A new EU procurement directive could see the NHS have to advertise all contracts over 500,000 Euros in the Official Journal of the European Union.

NHS bodies will have to give notice of the contracts and who has won them under the proposed new rules.

Elisabetta Zanon, director of the NHS Confederation’s European office, said the proposal would be “a significant change and we will have to fully consider its potential implications for the NHS”.

“But from both a procedural perspective and a cultural perspective, this legislation will impact the way commissioners routinely tender for services in the future,” she said.

The proposed directive allows more scope for negotiating with suppliers, she added.

The document, published today, also assuages fears that all medical services would be opened up to the full force of EU procurement law.

At the moment medical services, known as “part B services”, are subject only to limited public procurement rules and there had been concern they would be subject to the full procurement regime, known as “part A services”.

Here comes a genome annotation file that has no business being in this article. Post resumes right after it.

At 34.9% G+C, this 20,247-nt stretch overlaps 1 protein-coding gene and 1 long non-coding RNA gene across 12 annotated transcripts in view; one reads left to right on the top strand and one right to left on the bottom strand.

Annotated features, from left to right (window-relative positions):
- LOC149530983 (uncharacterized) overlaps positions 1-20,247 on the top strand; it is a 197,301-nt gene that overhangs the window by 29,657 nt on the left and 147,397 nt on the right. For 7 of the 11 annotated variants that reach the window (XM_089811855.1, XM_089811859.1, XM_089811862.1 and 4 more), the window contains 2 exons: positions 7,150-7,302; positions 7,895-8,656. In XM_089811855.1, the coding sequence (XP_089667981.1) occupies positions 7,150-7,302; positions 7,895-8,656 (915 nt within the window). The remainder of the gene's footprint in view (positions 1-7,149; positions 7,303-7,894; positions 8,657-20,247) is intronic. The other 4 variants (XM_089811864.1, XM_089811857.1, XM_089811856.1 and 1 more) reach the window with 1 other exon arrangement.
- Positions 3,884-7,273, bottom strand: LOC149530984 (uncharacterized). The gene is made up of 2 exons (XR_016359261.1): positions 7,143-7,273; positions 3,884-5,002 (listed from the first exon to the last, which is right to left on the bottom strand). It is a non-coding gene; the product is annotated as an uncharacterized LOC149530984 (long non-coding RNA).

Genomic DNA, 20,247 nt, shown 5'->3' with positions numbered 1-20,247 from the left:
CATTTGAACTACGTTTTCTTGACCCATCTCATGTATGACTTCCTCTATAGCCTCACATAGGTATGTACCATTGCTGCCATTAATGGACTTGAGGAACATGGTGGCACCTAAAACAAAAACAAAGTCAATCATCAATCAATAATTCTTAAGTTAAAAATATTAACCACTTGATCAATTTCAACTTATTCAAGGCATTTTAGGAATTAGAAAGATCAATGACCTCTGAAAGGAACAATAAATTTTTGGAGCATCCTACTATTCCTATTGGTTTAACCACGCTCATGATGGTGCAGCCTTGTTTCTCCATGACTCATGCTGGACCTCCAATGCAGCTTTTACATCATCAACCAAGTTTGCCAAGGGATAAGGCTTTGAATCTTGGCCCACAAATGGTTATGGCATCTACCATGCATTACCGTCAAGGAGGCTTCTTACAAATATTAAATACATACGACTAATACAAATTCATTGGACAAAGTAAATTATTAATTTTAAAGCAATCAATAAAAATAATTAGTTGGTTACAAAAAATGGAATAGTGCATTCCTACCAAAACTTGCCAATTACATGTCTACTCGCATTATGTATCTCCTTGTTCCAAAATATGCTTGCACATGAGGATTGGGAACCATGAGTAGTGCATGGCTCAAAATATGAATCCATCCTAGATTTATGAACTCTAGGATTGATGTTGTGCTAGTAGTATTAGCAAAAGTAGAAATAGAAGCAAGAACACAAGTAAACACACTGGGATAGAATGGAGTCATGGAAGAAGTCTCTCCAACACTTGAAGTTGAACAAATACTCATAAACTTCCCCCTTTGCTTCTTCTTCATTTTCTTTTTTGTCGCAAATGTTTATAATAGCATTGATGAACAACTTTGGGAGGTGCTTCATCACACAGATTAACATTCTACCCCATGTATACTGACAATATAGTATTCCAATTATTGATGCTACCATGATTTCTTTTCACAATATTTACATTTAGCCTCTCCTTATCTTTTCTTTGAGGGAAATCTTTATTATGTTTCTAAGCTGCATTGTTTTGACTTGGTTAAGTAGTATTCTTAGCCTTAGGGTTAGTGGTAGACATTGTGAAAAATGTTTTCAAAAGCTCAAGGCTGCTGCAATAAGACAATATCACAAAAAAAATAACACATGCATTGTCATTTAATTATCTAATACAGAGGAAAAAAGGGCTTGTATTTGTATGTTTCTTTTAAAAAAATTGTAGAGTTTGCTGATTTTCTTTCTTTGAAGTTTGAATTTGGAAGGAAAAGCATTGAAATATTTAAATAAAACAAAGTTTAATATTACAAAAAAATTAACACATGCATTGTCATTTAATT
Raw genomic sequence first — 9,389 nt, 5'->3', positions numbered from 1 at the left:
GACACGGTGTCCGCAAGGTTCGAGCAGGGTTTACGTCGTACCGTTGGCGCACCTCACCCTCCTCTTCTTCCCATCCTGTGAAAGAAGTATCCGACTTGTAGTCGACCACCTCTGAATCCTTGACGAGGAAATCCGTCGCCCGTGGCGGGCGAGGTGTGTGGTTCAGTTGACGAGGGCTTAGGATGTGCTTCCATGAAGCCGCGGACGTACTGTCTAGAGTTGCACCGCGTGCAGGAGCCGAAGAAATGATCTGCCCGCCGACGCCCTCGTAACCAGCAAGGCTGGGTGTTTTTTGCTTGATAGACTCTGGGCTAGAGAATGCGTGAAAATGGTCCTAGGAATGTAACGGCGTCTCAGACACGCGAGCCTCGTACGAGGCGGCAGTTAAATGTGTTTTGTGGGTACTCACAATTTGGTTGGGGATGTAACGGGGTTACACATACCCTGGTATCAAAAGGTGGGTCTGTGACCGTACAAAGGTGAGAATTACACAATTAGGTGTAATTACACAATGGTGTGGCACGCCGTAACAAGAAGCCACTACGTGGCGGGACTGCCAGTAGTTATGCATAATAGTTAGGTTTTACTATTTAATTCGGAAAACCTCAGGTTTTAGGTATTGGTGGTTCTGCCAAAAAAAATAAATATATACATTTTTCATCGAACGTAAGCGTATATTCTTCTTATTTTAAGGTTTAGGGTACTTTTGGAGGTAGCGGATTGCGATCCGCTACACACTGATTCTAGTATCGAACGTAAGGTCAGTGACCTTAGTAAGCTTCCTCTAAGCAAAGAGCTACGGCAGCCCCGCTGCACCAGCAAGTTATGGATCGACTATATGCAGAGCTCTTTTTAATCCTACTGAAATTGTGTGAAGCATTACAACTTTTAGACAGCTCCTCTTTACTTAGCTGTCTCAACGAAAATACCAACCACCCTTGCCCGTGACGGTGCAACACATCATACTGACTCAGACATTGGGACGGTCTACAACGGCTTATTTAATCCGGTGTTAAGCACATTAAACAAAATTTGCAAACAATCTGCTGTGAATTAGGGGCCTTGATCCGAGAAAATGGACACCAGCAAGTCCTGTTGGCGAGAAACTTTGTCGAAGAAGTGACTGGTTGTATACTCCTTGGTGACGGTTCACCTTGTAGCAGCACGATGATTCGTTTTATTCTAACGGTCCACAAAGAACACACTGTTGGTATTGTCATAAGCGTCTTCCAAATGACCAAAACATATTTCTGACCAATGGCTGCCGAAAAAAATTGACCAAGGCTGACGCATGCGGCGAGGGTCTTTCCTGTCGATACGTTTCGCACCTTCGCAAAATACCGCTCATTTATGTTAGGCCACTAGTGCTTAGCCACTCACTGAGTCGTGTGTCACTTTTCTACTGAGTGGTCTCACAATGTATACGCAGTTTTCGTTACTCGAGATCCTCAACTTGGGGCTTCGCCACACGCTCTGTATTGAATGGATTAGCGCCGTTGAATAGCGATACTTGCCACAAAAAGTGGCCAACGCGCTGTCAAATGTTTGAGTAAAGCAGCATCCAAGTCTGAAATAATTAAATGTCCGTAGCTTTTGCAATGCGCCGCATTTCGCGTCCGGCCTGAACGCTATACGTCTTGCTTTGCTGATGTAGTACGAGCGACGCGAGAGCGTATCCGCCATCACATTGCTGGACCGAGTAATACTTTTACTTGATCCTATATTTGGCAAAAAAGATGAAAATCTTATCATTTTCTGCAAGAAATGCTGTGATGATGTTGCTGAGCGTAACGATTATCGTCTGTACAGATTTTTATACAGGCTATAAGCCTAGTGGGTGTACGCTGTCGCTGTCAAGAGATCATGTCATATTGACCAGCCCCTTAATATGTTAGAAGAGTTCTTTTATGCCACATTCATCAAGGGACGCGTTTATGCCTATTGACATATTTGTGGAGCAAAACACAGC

Althugh the distinction between part A and part B have now been removed there is still a recognition that health, education and social services need a less onerous set of procurement rules “given their limited cross-border interests”.

EU competition law is intended to ensure that member states do not unfairly privilege domestic companies over foreign competitors.

Article 11 of the proposed directive covers co-operation between public bodies and says the integration between public bodies fell outside the scope of the procurement laws, as long as “there is no private participation” in the integrated body.

Ms Zanon said the stringency of the co-operation rules could cause problems for the NHS.

There are also rules in article 44 about splitting large contracts into separate lots, in some circumstances.

The NHS Confederation said this was to encourage more small companies into the market but could lessen the savings from buying at scale.

If the proposal is agreed by the European Parliament and Council of Ministers the directive will be adopted in the autumn.